Cuomo and De Blasio’s Political Chess Match Has Begun

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NEW YORK, NY - SEPTEMBER 16:  New York Governor Andrew Cuomo, (L) speaks outside New York City Hall after New York City mayoral hopeful Bill Thompson (R) conceded defeat to New York City Democratic mayoral candidate Bill De Blasio (C), on September 16, 2013 in New York City. Thompson and De Blasio both hoped to win the democratic cadidate position for New York City. While De Blasio had a majority lead in the primary vote with approximately 40% of the votes, Thompson had hoped that he could force a run off between the two.  (Photo by Andrew Burton/Getty Images)
Photo: Andrew Burton/2013 Getty Images

It’s been clear since November that the relationship between Governor Andrew Cuomo and Mayor Bill de Blasio would be complicated and fraught. But the fun has only really begun in the past two days.

On Sunday night, Capital New York ran a highly detailed story declaring that Cuomo would, in this Wednesday’s state of the state speech, attempt to co-opt one of De Blasio’s signature issues by proposing statewide universal pre-kindergarten — and that Cuomo would pay for the program out of the state budget. That might have forced De Blasio to make an uncomfortable choice: Take the governor’s half-loaf of expanded educational programs or keep insisting on them being funded by a tax increase for the wealthiest city residents and maybe lose in the state legislature.

The story sure looked like a Cuomo trial balloon, and on Monday morning, De Blasio smacked it down. The mayor was cool and cordial at an East Harlem press conference, repeating his belief that the governor remains “a friend and ally.” But De Blasio, surrounded by union leaders who whose help Cuomo will want to run up a big re-election win in November, was emphatic: He believes the tax increase is the only way to guarantee a reliable, dedicated stream of revenue not subject to annual budget horsetrading. “We will pass this tax,” De Blasio said. “I will repeat and repeat and repeat this until it’s done.” Minutes later in Albany, at his own press conference, Cuomo shrugged off the whole notion: No, he wouldn’t be proposing a state universal pre-K program this week, though he continues to agree with the goal. How to make it happen is “a bigger conversation,” for another day. Oh.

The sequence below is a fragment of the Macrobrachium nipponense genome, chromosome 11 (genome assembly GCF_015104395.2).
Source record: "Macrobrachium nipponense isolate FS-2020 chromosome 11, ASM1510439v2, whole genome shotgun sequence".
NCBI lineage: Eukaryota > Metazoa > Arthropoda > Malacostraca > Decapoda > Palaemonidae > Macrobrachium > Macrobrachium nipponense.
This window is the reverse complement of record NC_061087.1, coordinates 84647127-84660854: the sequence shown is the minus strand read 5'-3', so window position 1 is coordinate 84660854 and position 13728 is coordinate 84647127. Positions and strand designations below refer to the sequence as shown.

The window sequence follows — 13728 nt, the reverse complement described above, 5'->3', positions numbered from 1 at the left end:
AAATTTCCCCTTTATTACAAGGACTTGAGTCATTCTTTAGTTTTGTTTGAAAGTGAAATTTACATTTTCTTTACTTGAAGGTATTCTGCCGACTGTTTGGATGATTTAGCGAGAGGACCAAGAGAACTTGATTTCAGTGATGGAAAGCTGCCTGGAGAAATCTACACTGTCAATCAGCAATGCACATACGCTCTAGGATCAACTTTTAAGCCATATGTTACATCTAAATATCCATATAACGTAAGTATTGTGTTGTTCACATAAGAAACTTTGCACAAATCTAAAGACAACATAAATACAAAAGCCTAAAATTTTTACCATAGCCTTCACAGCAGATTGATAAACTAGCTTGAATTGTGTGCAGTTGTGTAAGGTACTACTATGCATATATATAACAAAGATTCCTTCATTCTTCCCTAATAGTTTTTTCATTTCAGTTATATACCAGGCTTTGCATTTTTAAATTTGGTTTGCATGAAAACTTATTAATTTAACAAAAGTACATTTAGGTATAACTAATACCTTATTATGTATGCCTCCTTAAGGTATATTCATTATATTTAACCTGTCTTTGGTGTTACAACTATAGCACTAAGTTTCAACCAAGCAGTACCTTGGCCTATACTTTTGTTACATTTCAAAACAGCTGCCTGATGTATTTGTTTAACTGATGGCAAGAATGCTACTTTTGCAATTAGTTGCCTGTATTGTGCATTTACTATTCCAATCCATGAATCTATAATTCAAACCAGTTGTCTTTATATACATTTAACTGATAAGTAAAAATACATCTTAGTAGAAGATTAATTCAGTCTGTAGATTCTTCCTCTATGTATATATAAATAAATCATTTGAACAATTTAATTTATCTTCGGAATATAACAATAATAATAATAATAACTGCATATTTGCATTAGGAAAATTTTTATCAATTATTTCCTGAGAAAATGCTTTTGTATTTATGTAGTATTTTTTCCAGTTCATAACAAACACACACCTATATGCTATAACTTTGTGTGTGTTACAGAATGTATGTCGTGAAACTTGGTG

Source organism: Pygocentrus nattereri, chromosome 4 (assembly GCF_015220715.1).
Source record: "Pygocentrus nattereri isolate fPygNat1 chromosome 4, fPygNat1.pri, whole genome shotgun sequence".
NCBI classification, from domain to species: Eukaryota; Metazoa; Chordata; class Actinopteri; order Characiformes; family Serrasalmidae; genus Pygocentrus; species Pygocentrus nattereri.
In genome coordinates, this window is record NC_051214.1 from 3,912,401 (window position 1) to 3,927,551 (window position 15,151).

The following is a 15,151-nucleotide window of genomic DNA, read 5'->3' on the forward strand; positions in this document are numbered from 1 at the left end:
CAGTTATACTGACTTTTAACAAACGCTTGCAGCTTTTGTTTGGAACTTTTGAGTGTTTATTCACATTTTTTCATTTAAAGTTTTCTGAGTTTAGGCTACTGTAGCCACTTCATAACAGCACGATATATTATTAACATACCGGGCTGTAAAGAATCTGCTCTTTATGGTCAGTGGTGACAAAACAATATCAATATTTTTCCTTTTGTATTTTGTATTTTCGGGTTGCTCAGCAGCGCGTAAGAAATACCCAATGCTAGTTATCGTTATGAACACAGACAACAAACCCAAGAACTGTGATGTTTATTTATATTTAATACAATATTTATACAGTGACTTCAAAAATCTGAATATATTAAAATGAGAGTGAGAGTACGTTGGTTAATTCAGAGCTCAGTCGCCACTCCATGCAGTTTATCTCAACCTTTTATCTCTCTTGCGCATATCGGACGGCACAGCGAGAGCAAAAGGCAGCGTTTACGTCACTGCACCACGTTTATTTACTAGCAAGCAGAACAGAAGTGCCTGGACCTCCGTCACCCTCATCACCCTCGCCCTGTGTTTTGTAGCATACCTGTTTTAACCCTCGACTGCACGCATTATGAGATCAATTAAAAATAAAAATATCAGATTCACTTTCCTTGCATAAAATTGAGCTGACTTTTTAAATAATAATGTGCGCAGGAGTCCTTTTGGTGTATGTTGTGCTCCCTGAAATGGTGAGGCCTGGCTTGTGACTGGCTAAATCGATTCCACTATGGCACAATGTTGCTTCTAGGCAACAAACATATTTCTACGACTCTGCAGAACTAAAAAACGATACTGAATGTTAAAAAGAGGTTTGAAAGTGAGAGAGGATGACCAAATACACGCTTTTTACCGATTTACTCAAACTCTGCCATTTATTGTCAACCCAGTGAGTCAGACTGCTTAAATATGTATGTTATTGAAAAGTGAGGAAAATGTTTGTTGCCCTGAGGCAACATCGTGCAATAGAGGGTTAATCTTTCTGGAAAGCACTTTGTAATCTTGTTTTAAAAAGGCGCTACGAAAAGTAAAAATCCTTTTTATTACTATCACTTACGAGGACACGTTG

The whole episode is surpassingly odd. De Blasio had been expecting Cuomo to try to undercut the pre-K initiative; did someone on his side plant the story to flush out the governor? Cuomo didn’t expect De Blasio to flinch yet; did someone in his camp float the story to remind voters that the governor is plenty progressive, but that he’s intent on cutting taxes?

The truth is likely even murkier. One certainty is that Cuomo didn’t want a pre-K confrontation with De Blasio overshadowing everything else he’ll be proposing in the State of the State. The other is that this skirmish strengthened De Blasio’s hand. Yet in between the mayor’s confident pronouncements Monday was one interesting phrase. “We are sticking to this goal,” he said. “We are not going to bargain against ourselves.” Sure, De Blasio would love to get the entire annual $550 million through a tax increase on the rich — but he has assumed all along that there will be bargaining, that the fate of the pre-K and after-school idea will ultimately come down to a negotiation. De Blasio and Cuomo are both savvy strategists, both skilled at looking several chess moves ahead. The tactical cleverness is just getting started.